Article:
Welcome to Sullivan | Simon’s summaries of last week’s precedential appellate decisions from the Pennsylvania and New Jersey state courts, as well as the Third Circuit. Click on a case name, and you will be redirected to the court’s entire opinion.
Commonwealth v. Rosario (Criminal Law, Probation)
The Pennsylvania Supreme Court put an end to anticipatory revocation of probation. The Court held that Section 9771 of the Sentencing Code forbids the practice of revoking a term of probation before it begins.
Read Justice Mundy’s dissenting opinion here.
Commonwealth v. Armolt (Criminal Law, Juvenile Law)
The Pennsylvania Supreme Court confronted the complicated issue of what court has jurisdiction over an adult defendant who committed crimes when he was a juvenile: The Criminal Division or the Juvenile Division? Unfortunately, the highly fractured court only complicated the issue, though it affirmed the defendant’s convictions in adult court.
Read Justice Todd’s concurring opinion here.
Read Justice Wecht’s concurring opinion here.
Commonwealth v. Koger (County Parole Revocation, Statutory Interpretation)
Defendant argued that the trial court erred when it revoked his county parole because the court did not review the terms and conditions with him. The Pennsylvania Supreme Court held “that sentencing courts are authorized to delegate to county probation officers the responsibility of communicating to defendants the conditions of their parole, and to do so post-sentencing.”
Read Justice Donahue’s concurring opinion here.
Commonwealth v. McCready (PCRA, Layered Ineffectiveness)
Appellant asserted that the lower court should have held an evidentiary hearing on his claim of PCRA counsel’s ineffectiveness for failing to adequately develop the record on the issue of trial counsel’s ineffectiveness. The Pennsylvania Superior Court ruled that since appellant could not show that trial counsel was ineffective, there was no need for an evidentiary hearing on PCRA counsel’s alleged ineffectiveness.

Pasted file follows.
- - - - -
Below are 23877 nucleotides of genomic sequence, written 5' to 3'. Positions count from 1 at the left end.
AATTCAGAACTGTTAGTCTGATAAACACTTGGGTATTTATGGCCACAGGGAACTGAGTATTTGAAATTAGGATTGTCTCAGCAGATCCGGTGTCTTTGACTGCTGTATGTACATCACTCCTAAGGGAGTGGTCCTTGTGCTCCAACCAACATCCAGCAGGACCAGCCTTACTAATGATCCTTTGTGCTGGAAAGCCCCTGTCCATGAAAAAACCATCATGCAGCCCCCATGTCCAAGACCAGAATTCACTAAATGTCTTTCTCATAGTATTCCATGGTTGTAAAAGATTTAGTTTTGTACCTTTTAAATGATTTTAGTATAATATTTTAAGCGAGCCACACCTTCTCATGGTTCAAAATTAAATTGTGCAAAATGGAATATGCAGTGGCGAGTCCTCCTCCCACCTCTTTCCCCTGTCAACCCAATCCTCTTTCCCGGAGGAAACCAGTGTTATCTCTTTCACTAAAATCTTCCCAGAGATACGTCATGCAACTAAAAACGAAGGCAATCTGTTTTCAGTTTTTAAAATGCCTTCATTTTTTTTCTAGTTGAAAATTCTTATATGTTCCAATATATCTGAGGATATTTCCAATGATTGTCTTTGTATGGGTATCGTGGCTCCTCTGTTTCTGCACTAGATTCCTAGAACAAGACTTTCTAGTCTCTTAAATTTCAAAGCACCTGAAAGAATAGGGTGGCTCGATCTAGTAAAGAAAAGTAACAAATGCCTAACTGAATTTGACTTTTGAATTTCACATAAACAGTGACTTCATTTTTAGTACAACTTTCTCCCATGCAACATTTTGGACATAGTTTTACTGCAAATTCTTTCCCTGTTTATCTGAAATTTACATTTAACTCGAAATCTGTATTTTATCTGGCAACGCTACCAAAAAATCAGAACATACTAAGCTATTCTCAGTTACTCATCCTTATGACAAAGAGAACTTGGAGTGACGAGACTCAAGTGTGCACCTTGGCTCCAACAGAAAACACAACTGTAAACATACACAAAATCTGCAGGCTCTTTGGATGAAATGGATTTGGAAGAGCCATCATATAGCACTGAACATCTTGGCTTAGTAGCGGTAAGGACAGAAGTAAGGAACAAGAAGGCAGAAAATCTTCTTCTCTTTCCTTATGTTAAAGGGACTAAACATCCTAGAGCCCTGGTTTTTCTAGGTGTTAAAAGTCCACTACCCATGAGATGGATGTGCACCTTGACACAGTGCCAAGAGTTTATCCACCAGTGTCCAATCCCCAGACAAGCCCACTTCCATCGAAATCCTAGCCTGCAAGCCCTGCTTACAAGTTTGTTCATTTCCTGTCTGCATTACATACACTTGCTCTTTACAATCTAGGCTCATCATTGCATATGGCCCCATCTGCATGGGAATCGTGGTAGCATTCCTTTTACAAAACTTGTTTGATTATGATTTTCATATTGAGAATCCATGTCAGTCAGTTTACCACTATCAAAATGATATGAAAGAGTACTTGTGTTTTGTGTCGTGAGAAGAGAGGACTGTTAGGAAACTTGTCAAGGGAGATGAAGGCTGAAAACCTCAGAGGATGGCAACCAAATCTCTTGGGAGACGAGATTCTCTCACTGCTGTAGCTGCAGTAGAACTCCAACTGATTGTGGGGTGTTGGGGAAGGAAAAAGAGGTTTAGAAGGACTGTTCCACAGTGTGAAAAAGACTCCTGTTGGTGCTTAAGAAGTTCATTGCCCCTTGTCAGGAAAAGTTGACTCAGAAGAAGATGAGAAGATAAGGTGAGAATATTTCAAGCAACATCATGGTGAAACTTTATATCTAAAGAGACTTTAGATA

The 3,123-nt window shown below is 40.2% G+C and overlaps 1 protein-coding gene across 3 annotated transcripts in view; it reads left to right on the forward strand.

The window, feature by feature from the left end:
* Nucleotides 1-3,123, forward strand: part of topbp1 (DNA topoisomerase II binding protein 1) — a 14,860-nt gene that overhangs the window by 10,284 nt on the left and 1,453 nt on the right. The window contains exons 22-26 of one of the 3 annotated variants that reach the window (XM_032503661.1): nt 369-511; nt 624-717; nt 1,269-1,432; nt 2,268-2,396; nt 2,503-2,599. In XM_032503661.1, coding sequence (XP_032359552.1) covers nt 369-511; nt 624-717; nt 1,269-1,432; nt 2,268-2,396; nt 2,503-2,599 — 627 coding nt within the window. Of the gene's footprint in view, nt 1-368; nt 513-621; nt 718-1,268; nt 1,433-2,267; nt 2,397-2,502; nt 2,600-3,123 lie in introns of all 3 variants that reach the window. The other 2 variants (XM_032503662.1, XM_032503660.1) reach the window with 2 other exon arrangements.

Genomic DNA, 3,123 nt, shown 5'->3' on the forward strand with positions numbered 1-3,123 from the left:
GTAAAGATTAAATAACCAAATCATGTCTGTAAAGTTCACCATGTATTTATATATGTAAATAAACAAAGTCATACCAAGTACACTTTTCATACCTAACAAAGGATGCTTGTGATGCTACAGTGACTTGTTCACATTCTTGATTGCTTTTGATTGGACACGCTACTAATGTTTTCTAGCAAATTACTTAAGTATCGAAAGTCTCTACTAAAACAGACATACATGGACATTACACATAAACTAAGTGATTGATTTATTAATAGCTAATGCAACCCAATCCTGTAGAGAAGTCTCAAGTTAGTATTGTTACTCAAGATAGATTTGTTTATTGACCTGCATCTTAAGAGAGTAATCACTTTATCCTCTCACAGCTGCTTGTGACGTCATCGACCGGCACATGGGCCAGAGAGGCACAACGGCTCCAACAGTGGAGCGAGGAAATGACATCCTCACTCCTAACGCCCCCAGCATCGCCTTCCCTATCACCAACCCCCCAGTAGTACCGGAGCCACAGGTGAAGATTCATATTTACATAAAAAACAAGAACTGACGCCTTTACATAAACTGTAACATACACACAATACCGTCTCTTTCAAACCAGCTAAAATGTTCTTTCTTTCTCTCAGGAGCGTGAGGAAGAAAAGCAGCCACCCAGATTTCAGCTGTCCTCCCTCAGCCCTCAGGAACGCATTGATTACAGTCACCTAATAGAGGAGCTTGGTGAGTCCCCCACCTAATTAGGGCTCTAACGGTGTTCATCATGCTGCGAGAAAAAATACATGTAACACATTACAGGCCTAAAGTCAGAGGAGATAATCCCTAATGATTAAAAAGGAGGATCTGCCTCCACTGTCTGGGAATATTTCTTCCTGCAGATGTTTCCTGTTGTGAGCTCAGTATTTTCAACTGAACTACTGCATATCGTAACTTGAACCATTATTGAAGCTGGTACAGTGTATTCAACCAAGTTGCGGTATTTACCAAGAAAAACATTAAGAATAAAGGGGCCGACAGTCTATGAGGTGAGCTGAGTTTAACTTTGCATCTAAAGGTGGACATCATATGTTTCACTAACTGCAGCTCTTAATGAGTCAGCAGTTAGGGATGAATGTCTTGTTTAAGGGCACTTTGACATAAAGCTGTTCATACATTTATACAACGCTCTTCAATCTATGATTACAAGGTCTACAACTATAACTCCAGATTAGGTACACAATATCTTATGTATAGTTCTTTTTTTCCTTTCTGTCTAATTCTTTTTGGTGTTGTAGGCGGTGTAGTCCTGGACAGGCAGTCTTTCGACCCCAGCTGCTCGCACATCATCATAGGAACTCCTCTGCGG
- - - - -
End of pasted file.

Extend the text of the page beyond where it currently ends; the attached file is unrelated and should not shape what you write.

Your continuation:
Commonwealth v. Barkman (Criminal Law, Weight/Sufficiency)
The Pennsylvania Superior Court affirmed a husband and wife’s convictions for endangering the welfare of their children. This opinion is a clinic on how not to handle weight and sufficiency claims on appeal. The Court also rejected a novel but meritless allegation of prosecutorial misconduct.
Alpini v. Workers’ Comp. App. Bd. (Tinicum Twp.) (Administrative Law, Workers’ Comp.)
The Pennsylvania Supreme Court ruled that a workers’ compensation claimant’s Dram Shop Act claim arose out of the maintenance or use of a motor vehicle. Therefore, the Court held that Section 1730 of the Motor Vehicle Financial Responsibility Law precluded Employer from subrogating against claimant’s third-party settlement of such claims.
Read Justice Dougherty’s concurring opinion here.
Read Justice Wecht’s dissenting opinion here.
Aita v. NCB Mgmt. Servs., Inc. (Civil Law, Employment Law)
The Pennsylvania Superior Court ruled that a claim for liquidated damages can be maintained separate and apart from whether there is still an outstanding claim for unpaid wages under Wage Payment and Collection Law. Here, the employer paid the wages before the commencement of the suit. But that was no defense.
Read Judge Bowes’s dissenting opinion here.
Budai v. Country Fair, Inc. (Civil Law, Standing)
The Pennsylvania Superior Court ruled that the federal Fair and Accurate Credit Transactions Act does not confer “statutory standing” in Pennsylvania courts. Instead, a party invoking the Act must satisfy Pennsylvania’s traditional three-part standing doctrine. Here, the Court ruled that the parties failed to satisfy the test.
Rouse v. Rosenberg (Civil Law, Emotional Distress Resulting from Interference with a Dead Body)
The Pennsylvania Superior Court ruled that a person does not intentionally withhold a missing murder victim’s body where they allegedly acted as accessories after the fact but are not alleged to have helped hide the body or even know its location. Thus, the trial court correctly sustained defendant’s preliminary objections and dismissed the suit.
Brown v. Oil City (Civil Law, Contractor’s Liability)